Real time validity checks
Each of the three teams had one field editor who received each questionnaire on the field after administration by the enumerators. With the help of the supervisor, each questionnaire was checked for the presence of all sections as pertained to the household in question. In addition, consistency checks and checks for administration of all the questions required were done by the field editor and the supervisor. The questionnaires which had been edited by the field editor and the supervisor were then returned to the enumerator in question for corrections to be effected by revisiting the household where necessary or making changes that were clearly marked as enumerator mistake or oversight.
Edited questions transported to ISSER every other day were re-checked and edited by 20 office editors whose work was to identify inconsistencies, missing data and code responses which were given as "other". Questionnaires with problems that could not be resolved in the office were sent back to the field for changes to be effected; sometimes enumerators were called on phone for clarifications. In all about 600 questionnaires were returned to enumerators on the field to effect corrections.
In addition to all these, the head of the data entry team did random checks to find out if all the sections that were supposed to be answered by a particular household were present. He also brought queries on the validity of some household identification items and the structure of GPS coordinates as indicated on the questionnaire.
There were random spot checks in the various communities to ensure that the enumerators had actually visited the right households and identified the correct household structure.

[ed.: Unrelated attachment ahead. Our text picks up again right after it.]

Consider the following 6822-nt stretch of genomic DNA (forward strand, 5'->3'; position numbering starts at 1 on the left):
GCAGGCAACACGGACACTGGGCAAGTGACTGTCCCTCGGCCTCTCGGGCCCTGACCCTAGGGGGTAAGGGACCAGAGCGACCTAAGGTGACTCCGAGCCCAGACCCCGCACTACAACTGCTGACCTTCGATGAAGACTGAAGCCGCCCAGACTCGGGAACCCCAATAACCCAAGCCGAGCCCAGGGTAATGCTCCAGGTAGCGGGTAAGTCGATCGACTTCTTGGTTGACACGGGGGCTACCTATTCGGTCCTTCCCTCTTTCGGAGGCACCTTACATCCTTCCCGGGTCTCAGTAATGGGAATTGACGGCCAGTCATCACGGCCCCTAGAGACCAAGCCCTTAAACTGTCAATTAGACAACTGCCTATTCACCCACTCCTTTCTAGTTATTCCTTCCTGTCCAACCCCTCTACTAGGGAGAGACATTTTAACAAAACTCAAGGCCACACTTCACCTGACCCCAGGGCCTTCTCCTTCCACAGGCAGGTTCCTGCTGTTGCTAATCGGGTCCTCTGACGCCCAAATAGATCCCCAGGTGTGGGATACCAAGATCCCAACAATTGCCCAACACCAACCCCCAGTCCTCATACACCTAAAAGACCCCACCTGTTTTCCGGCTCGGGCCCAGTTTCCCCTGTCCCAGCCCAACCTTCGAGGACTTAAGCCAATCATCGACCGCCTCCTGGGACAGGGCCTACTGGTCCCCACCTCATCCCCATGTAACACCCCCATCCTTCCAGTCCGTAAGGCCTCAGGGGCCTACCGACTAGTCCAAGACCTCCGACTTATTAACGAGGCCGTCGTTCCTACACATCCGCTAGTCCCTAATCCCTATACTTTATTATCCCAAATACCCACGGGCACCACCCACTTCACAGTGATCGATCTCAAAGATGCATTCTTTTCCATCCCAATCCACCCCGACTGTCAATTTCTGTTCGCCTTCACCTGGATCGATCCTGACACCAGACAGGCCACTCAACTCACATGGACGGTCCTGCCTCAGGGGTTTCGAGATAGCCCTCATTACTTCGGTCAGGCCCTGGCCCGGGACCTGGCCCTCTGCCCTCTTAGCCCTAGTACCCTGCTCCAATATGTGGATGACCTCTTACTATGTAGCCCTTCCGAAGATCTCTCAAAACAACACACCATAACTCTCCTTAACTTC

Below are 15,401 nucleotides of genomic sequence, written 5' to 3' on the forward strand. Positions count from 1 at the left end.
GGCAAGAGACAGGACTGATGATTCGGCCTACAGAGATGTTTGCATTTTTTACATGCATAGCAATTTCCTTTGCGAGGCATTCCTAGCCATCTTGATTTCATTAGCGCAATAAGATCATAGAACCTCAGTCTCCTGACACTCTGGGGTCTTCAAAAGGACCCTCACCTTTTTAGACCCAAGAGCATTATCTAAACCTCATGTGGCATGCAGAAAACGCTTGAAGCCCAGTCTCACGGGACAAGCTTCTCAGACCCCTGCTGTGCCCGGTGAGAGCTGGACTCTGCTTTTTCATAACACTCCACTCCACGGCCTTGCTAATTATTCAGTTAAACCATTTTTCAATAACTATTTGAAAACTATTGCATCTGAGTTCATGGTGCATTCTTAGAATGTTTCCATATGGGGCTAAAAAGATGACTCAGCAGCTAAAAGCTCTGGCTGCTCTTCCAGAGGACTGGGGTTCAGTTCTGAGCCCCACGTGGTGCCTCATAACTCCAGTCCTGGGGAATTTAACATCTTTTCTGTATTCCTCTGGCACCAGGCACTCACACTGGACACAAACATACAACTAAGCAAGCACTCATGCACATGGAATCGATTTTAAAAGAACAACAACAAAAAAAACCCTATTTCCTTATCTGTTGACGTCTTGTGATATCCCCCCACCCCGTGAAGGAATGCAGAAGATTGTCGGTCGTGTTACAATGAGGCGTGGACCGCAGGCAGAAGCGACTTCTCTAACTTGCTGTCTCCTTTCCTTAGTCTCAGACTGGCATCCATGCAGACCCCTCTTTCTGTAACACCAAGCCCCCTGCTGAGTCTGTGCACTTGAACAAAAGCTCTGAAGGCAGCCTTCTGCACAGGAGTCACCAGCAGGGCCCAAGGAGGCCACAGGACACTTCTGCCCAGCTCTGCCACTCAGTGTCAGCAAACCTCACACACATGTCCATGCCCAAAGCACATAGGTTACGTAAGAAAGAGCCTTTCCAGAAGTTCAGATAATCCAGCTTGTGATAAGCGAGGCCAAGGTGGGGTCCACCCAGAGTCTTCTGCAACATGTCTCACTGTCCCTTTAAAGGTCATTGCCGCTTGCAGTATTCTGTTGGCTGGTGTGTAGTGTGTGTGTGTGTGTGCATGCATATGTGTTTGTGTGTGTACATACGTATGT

Editing and Coding
A second stage editing plus coding of the open-ended questions was undertaken simultaneously as the data collection was being done. This started on 20th April 2010 and lasted for the entire period of the field work and the mop-up stage.
Data entry began concurrently with field work and data editing as soon as the first questionnaire was completely edited and coded. Entry was undertaken by 24 entry clerks. The data entered was periodically (at the end of each day) backed-up by the data entry manager. Each questionnaire was entered twice by different clerks after which, the data entry manager runs consistency checks for corrections to be effected.
Use of the dataset must be acknowledged using a citation which would include:
the Identification of the Primary Investigator
the title of the survey (including country, acronym and year of implementation)
the survey reference number
the source and date of download
Markus Goldstein, The World Bank. Ghana Land Titling and Financial Literacy Impact Evaluation (LTFLIE-BL) 2010, Baseline Survey. Ref. GHA_2010_LTFLIE-BL_v01_M. Dataset downloaded from [URL] on [date].
Disclaimer and copyrights
The user of the data acknowledges that the original collector of the data, the authorized distributor of the data, and the relevant funding agency bear no responsibility for use of the data or for interpretations or inferences based upon such uses.